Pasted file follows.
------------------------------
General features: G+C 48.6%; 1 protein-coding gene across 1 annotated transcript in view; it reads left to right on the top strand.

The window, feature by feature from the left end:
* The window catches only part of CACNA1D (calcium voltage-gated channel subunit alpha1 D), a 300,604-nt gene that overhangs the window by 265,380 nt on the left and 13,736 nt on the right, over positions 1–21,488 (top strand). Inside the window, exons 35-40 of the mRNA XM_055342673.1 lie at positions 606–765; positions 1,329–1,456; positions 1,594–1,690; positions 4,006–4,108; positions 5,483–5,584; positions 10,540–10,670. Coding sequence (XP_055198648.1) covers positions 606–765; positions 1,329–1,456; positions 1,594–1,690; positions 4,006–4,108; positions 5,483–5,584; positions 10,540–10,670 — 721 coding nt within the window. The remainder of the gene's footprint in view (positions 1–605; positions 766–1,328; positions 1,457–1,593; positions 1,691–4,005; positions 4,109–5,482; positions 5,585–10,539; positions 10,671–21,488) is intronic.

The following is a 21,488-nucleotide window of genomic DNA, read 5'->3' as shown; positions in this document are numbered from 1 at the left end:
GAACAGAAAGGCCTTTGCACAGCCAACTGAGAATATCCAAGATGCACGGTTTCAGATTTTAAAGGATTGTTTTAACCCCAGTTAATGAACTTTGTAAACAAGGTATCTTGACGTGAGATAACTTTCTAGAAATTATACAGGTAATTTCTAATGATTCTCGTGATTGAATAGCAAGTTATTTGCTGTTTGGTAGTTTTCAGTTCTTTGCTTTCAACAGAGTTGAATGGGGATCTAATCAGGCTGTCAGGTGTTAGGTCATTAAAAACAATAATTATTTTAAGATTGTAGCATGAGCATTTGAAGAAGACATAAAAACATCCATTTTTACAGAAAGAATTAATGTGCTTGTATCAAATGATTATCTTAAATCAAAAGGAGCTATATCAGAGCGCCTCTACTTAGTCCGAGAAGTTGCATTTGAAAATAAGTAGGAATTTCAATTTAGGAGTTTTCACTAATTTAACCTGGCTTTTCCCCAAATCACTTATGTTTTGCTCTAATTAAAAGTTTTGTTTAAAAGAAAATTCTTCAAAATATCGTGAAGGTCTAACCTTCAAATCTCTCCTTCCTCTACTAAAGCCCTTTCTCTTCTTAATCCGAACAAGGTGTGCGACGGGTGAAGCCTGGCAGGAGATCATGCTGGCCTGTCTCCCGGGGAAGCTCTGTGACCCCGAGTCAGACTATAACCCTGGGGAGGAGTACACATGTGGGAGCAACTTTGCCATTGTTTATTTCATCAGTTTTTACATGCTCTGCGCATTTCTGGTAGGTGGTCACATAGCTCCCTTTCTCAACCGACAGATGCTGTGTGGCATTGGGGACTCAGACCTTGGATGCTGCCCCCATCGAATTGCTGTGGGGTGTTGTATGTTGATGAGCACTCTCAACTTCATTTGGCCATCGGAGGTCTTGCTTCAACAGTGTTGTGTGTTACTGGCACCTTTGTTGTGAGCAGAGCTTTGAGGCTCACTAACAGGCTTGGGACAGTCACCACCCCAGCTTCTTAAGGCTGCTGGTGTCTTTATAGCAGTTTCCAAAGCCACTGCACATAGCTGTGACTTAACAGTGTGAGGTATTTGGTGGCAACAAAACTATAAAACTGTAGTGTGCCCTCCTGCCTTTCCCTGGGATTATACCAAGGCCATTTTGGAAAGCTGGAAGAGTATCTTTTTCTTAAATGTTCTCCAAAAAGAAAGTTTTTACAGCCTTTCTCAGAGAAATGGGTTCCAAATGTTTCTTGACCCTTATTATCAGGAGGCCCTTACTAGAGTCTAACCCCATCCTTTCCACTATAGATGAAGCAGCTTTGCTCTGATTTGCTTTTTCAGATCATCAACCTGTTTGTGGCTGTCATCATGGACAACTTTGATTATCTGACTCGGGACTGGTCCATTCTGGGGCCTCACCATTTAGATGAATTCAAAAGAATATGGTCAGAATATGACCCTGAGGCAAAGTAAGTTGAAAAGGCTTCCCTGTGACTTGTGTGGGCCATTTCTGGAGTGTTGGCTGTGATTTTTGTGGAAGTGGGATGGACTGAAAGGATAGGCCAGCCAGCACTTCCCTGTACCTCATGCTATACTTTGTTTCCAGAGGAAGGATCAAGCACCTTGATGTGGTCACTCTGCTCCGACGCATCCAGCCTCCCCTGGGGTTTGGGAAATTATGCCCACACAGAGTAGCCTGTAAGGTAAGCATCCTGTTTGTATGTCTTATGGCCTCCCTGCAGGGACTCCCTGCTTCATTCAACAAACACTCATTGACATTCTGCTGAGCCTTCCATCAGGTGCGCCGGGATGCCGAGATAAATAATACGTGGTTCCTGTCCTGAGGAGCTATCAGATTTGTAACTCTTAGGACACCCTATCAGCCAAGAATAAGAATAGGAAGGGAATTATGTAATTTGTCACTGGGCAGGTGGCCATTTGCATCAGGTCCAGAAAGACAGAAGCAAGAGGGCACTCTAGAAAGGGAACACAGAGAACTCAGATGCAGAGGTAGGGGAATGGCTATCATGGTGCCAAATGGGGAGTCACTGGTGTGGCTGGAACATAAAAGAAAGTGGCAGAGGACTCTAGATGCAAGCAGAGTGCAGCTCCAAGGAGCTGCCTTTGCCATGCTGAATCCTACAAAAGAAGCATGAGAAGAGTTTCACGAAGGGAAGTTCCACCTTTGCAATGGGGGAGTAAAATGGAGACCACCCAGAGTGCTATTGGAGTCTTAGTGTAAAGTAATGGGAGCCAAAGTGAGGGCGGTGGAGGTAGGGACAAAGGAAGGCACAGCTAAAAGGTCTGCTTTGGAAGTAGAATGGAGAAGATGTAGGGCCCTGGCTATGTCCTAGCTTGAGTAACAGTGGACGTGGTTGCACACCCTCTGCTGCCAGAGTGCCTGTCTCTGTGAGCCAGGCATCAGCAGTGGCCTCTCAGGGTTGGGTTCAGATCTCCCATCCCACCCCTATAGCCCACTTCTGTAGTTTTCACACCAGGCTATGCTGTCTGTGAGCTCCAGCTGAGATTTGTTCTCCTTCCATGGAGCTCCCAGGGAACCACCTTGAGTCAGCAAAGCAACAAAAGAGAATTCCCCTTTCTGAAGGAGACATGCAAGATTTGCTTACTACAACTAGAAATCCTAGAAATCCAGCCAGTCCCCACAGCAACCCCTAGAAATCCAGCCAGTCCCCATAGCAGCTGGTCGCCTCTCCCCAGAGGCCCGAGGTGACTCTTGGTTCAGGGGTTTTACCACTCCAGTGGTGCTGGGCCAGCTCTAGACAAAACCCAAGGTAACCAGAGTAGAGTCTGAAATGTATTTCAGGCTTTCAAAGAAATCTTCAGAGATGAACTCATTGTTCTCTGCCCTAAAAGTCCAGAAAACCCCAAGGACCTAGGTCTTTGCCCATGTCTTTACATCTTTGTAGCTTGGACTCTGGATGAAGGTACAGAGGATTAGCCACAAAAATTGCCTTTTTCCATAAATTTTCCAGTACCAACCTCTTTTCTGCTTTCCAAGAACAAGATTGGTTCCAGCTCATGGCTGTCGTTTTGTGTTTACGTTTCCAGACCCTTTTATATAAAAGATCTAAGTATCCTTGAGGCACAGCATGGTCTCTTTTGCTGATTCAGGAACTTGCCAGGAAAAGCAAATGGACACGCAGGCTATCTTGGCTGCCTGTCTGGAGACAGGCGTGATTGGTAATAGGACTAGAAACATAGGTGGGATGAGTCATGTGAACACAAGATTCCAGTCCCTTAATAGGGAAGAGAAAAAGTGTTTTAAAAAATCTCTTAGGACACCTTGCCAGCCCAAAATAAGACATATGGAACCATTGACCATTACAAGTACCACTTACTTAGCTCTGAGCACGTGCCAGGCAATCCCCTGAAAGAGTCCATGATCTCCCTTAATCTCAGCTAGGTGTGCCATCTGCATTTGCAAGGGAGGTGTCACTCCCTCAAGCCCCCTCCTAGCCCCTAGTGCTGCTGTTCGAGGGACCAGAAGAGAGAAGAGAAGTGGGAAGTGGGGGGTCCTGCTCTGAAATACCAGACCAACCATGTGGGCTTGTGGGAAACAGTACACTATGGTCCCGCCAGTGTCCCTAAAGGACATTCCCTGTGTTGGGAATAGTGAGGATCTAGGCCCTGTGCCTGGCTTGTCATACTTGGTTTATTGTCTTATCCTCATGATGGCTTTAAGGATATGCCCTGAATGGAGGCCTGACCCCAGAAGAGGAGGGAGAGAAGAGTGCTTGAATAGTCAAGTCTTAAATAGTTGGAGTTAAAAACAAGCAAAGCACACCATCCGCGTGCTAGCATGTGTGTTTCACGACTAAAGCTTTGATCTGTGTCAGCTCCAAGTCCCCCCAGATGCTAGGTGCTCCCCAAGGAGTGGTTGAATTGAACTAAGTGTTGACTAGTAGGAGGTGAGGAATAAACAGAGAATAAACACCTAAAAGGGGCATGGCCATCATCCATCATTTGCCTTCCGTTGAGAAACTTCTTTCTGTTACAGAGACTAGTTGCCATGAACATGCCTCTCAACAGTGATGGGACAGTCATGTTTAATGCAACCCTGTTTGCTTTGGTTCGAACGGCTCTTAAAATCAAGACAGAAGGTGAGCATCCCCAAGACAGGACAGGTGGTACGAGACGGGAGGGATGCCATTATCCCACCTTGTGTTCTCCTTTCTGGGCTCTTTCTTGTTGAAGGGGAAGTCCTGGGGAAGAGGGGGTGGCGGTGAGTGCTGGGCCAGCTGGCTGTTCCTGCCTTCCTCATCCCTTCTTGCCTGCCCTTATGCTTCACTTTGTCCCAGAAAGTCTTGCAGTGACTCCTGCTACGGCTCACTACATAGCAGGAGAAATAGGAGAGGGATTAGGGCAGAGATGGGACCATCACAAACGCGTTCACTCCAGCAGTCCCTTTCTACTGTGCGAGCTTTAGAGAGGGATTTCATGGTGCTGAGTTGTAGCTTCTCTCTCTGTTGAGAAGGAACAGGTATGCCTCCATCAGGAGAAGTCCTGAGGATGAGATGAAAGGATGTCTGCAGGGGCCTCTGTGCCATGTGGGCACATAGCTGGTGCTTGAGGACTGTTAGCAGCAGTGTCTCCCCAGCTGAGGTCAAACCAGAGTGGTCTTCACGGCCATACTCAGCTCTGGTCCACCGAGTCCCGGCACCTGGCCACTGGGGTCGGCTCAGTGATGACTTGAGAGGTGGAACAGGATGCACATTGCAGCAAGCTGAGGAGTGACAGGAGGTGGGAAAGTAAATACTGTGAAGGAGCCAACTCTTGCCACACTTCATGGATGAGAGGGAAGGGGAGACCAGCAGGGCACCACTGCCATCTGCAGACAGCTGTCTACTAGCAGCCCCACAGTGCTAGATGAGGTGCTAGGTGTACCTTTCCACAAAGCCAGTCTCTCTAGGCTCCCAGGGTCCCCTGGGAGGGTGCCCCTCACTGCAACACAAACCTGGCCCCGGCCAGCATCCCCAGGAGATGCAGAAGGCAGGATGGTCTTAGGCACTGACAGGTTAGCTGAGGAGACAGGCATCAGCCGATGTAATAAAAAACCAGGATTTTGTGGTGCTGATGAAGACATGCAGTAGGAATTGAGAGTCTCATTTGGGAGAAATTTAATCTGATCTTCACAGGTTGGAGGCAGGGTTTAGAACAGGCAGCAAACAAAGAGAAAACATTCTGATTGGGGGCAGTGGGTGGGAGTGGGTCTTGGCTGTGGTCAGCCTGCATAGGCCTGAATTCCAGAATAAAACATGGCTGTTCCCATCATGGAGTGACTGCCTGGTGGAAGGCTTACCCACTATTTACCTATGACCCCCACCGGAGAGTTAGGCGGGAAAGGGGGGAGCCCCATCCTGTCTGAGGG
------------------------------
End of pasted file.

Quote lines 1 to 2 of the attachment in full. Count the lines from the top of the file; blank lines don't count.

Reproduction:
General features: G+C 48.6%; 1 protein-coding gene across 1 annotated transcript in view; it reads left to right on the top strand.

The window, feature by feature from the left end: